Sitting on the steps of Lake Pichola with the Bopa family.
That's an elephant back there!
Naru Ram Bopa spends six months of the year living with his wife and six children in his native village near the Thar Desert. The whole family spends the other six months living in a tent just outside Udaipur, where it is easier to make money from entertaining tourists than it is by traveling from rural village to rural village singing in the hopes of getting a little rice or a few rupees from each house.
Traditionally, a Bhopa was kept by a Maharaja or Raja family. The Bhopa would entertain the family that kept him by singing epic poems about Pabuji, a medieval Rajput prince. Singing through the night in front of a long tapestry, called a phad, a Bhopa would point to different stories from Pabuji's life while his wife held a lantern to the phad. I've read that some of the poems the Bhopa sings are six times as long as the bible. A Bhopa would also keep the history of the family that kept him, and, if they let their Bhopa go, he took their stories with him.
Pabuji was raised by his mother and a tigress.
Naru is a handsome man with a dark, deeply lined face, jet black hair and hazelnut eyes. He wears a turban around his head and totes a ravanhatha, a traditional instrument made from a hollowed coconut and a stalk of bamboo. It is somewhat like a primitive violin, and, as he plays, he fingers steel strings with a horse hair bow adorned with little bells whose jingling keeps time. When we first meet him and he plays for us on the shore of Lake Pichola, the sound is magical carrying out across the water and back again. He taps his pointy toed slippers and his wife, Shipya, holds one of their babies, while their seven-year-old son hops up and down the steps leading toward the lake.
We found this Bhopa family after a day of wandering the winding lanes of the Udaipur. We came here specifically to find the Bhopa, but when we actually did, it was by accident. In fact, I had almost given up on finding one, as all my leads had some to dead ends. But then, Chris and I wandered down to the water to wait for sunset, and out of the corner of my eye I saw the red Turban.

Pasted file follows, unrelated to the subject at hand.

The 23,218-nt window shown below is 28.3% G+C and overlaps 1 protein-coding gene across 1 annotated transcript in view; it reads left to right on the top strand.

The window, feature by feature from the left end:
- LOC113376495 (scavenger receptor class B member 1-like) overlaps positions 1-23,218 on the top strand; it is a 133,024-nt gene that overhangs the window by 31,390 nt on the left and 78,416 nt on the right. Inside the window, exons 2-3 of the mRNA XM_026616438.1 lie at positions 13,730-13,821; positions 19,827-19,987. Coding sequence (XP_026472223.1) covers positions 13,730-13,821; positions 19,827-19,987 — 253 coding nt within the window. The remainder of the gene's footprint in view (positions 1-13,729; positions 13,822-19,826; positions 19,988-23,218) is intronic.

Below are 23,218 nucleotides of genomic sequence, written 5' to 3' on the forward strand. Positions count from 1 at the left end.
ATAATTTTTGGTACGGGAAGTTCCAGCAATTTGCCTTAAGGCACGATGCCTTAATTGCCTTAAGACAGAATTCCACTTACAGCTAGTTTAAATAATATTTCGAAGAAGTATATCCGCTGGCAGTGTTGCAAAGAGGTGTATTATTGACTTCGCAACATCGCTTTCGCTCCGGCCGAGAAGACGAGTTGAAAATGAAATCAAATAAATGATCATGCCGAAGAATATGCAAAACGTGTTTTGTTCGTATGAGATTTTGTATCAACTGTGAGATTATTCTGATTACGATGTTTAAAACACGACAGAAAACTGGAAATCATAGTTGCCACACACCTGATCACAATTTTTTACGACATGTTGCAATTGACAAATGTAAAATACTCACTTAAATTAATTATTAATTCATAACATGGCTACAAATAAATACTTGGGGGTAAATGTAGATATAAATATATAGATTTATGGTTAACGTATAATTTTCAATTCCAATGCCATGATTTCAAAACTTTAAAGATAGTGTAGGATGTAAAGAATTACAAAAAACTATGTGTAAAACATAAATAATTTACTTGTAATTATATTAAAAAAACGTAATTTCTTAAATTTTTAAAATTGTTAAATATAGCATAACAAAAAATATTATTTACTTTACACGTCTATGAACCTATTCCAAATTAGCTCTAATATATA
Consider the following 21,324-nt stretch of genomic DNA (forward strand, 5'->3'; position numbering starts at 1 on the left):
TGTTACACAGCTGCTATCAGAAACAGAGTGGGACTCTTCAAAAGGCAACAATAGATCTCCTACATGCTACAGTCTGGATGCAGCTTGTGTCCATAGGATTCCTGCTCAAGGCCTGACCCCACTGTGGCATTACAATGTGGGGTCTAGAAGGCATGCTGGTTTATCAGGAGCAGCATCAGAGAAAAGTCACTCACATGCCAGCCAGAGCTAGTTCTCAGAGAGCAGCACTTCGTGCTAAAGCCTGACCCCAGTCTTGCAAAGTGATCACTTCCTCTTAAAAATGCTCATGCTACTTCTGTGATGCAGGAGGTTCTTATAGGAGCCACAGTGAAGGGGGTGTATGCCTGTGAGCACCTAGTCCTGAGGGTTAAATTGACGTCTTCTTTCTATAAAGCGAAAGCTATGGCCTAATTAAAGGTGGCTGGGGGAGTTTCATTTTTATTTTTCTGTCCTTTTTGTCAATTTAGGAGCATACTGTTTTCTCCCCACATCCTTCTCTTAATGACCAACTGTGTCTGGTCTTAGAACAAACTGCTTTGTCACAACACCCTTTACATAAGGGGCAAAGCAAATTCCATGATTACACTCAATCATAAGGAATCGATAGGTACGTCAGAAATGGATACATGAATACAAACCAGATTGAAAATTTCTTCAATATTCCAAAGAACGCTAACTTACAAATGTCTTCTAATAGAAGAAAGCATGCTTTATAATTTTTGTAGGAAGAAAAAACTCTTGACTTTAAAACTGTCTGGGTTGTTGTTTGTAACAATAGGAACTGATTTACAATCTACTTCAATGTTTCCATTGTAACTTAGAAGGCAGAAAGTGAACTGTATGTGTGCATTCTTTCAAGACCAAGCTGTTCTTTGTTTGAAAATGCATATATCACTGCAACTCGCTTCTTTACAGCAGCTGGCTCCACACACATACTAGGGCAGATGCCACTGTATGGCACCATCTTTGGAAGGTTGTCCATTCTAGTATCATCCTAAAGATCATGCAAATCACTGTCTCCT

"Chris," I whispered, "Is that a Bhopa?"
After meeting the Bhopa and listening to him play for a while, Naru told us in broken English about other tourists he was friends with. There was a musician who bought a ravanhatha from him and learned how to play it. (I tried a little and it sounded like I was killing a cat.) He also showed us a picture of himself next to a beautiful portrait of him and proudly told us that the artist he had sat for sold the painting for thousands of dollars. Finally he showed us pictures of is children, all dark with hazel eyes and wild, black hair. We were sad to learn that Naru and his wife do not send their children to school, even though primary school is now free in India and provides children with a free midday meal. Naru said he sees no point in it.
We arranged to meet Naru in the same place two days later. He promised to bring his phad and to tell us some of the story of Pabuji. When the appointed time came, it was pouring rain. It was, after all, monsoon season. But we made our way to the water anyway and ran into Naru and Shipya halfway there. He had asked a friend who owns a shop to store his phad, which makes sense considering that not only was it the rainy season, but Naru lived in a tent. In fact, he told us that the day before heavy rain had torn the plastic roof off of his makeshift home.
In the end, we bought his phad and he gave us a CD of he and Shipya playing music together. We walked down to the water afterward for one more song. Along the way, Naru happily used his recent riches to buy a pocketful of beedies, small hand-rolled cigarettes commonly smoked all over India. Hopefully, he bought a new roof for his tent too.
Early morning bathers on the steps to Lake Pichola below our hotel window.
A monkey checking out the view from the roof of our hotel.